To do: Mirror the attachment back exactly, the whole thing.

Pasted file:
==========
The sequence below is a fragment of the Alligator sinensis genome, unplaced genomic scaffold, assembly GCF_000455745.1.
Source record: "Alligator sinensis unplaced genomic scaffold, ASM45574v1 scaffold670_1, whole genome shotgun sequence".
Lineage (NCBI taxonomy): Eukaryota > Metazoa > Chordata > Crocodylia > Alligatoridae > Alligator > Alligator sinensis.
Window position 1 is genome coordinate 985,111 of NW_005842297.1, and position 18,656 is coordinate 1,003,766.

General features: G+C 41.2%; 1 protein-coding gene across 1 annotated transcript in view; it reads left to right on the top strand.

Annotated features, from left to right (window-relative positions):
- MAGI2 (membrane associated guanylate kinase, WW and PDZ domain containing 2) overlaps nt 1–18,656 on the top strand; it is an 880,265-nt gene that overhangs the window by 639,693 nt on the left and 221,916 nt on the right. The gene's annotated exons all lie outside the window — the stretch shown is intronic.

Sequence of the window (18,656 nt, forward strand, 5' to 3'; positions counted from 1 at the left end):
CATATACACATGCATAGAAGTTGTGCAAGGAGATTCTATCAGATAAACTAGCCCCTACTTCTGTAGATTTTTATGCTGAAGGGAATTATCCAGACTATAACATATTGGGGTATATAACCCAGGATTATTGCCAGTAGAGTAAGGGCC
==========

The sequence below is a fragment of the Alligator sinensis genome, unplaced genomic scaffold, assembly GCF_000455745.1.
Source record: "Alligator sinensis unplaced genomic scaffold, ASM45574v1 scaffold670_1, whole genome shotgun sequence".
Lineage (NCBI taxonomy): Eukaryota > Metazoa > Chordata > Crocodylia > Alligatoridae > Alligator > Alligator sinensis.
Window position 1 is genome coordinate 985,111 of NW_005842297.1, and position 18,656 is coordinate 1,003,766.

General features: G+C 41.2%; 1 protein-coding gene across 1 annotated transcript in view; it reads left to right on the top strand.

Annotated features, from left to right (window-relative positions):
- MAGI2 (membrane associated guanylate kinase, WW and PDZ domain containing 2) overlaps nt 1–18,656 on the top strand; it is an 880,265-nt gene that overhangs the window by 639,693 nt on the left and 221,916 nt on the right. The gene's annotated exons all lie outside the window — the stretch shown is intronic.

Sequence of the window (18,656 nt, forward strand, 5' to 3'; positions counted from 1 at the left end):
CATATACACATGCATAGAAGTTGTGCAAGGAGATTCTATCAGATAAACTAGCCCCTACTTCTGTAGATTTTTATGCTGAAGGGAATTATCCAGACTATAACATATTGGGGTATATAACCCAGGATTATTGCCAGTAGAGTAAGGGCC